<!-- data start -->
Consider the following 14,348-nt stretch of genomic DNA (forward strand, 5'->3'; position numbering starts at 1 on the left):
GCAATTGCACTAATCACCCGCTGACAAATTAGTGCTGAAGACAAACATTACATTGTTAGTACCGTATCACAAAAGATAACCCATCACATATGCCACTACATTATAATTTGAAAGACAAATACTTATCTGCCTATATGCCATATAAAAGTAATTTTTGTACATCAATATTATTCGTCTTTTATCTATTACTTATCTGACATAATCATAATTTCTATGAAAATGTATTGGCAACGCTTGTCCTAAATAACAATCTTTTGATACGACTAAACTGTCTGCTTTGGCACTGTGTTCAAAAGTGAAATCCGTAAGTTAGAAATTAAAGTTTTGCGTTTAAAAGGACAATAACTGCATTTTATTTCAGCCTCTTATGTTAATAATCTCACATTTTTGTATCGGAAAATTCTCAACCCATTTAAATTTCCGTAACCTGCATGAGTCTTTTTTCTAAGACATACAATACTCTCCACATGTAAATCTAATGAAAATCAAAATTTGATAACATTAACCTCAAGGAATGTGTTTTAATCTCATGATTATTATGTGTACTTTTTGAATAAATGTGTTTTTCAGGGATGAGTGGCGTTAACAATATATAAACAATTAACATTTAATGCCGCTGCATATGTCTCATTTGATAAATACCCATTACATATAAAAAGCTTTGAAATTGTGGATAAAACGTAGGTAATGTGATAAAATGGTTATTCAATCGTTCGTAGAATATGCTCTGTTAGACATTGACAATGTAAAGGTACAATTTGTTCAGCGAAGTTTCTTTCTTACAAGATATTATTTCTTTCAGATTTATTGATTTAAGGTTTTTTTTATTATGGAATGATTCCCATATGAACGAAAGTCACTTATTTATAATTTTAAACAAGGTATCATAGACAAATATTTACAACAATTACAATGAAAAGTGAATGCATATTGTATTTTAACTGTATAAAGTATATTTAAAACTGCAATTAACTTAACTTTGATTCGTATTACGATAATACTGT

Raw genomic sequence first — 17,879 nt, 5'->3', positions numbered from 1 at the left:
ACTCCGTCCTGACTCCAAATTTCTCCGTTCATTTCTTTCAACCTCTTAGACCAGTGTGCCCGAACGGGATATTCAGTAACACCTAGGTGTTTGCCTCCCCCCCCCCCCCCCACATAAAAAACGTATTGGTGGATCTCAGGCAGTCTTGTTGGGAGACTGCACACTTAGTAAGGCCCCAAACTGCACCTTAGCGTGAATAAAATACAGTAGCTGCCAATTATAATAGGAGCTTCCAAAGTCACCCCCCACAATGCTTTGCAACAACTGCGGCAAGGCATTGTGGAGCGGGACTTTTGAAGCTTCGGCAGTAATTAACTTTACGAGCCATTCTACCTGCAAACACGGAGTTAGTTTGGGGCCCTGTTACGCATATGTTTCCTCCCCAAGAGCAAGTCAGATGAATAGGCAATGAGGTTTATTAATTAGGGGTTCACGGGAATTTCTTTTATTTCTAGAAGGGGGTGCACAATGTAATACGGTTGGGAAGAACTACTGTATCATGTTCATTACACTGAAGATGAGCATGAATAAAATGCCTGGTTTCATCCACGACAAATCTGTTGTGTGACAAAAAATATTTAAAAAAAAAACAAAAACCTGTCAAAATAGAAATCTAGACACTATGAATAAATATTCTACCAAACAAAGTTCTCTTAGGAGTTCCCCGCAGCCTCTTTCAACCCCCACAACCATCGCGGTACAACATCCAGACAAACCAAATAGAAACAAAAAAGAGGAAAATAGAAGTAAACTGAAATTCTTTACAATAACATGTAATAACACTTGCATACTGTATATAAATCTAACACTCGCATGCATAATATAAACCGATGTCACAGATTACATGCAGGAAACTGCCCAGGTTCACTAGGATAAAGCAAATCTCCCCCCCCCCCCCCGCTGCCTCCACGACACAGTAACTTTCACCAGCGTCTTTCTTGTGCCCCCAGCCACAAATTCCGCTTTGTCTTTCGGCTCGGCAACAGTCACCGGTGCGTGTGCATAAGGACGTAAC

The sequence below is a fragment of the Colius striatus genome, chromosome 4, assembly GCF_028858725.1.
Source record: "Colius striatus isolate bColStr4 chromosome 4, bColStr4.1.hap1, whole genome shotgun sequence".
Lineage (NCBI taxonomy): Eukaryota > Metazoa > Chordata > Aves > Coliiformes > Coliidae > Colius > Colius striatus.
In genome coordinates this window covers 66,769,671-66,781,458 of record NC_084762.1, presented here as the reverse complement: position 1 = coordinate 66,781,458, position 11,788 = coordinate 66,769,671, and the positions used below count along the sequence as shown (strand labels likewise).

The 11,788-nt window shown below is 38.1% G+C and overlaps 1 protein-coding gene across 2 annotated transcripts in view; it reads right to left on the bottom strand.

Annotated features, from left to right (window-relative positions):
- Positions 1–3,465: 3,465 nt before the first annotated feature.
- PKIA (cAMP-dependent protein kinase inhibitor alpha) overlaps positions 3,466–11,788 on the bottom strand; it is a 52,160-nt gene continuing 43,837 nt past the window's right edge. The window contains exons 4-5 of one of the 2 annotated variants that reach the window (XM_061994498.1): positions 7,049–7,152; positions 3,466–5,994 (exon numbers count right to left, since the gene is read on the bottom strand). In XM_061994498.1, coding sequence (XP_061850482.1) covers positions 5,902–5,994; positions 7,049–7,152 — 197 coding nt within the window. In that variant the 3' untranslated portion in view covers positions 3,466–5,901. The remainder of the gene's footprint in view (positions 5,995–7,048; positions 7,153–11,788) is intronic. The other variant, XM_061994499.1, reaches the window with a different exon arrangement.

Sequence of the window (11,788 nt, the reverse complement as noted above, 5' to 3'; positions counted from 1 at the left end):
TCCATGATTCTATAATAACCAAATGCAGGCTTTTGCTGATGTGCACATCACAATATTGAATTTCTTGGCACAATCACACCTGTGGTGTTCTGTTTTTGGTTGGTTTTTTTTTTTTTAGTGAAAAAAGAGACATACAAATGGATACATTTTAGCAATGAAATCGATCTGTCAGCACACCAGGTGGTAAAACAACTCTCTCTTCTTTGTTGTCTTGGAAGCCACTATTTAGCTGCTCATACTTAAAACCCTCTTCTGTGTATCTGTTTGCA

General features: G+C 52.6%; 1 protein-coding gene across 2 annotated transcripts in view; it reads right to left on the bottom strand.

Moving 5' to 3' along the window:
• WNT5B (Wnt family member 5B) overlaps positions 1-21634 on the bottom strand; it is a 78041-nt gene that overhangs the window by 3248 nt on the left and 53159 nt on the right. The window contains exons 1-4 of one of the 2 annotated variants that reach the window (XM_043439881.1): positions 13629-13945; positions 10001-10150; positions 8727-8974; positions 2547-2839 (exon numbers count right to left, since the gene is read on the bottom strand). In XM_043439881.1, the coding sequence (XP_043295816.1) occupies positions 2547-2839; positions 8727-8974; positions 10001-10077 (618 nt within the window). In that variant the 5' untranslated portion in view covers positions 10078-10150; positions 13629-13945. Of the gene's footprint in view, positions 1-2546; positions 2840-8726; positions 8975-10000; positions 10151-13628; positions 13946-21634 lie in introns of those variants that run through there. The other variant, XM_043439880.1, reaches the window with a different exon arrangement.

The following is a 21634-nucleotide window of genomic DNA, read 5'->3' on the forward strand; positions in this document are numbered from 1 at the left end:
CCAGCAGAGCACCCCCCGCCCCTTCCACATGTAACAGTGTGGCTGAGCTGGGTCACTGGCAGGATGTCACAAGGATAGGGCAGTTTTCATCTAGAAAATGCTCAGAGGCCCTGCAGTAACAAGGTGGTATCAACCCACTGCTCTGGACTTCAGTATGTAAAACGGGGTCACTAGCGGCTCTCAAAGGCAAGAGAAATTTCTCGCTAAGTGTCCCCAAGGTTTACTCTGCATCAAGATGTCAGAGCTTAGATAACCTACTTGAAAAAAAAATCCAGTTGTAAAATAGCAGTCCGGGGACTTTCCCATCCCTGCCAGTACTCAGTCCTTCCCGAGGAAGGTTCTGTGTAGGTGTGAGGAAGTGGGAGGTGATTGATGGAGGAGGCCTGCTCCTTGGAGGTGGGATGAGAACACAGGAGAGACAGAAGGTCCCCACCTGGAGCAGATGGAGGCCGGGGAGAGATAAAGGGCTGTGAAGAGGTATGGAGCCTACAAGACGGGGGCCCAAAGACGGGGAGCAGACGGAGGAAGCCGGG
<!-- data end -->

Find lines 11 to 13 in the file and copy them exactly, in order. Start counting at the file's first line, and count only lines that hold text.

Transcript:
- Positions 1–3,465: 3,465 nt before the first annotated feature.
- PKIA (cAMP-dependent protein kinase inhibitor alpha) overlaps positions 3,466–11,788 on the bottom strand; it is a 52,160-nt gene continuing 43,837 nt past the window's right edge. The window contains exons 4-5 of one of the 2 annotated variants that reach the window (XM_061994498.1): positions 7,049–7,152; positions 3,466–5,994 (exon numbers count right to left, since the gene is read on the bottom strand). In XM_061994498.1, coding sequence (XP_061850482.1) covers positions 5,902–5,994; positions 7,049–7,152 — 197 coding nt within the window. In that variant the 3' untranslated portion in view covers positions 3,466–5,901. The remainder of the gene's footprint in view (positions 5,995–7,048; positions 7,153–11,788) is intronic. The other variant, XM_061994499.1, reaches the window with a different exon arrangement.

Sequence of the window (11,788 nt, the reverse complement as noted above, 5' to 3'; positions counted from 1 at the left end):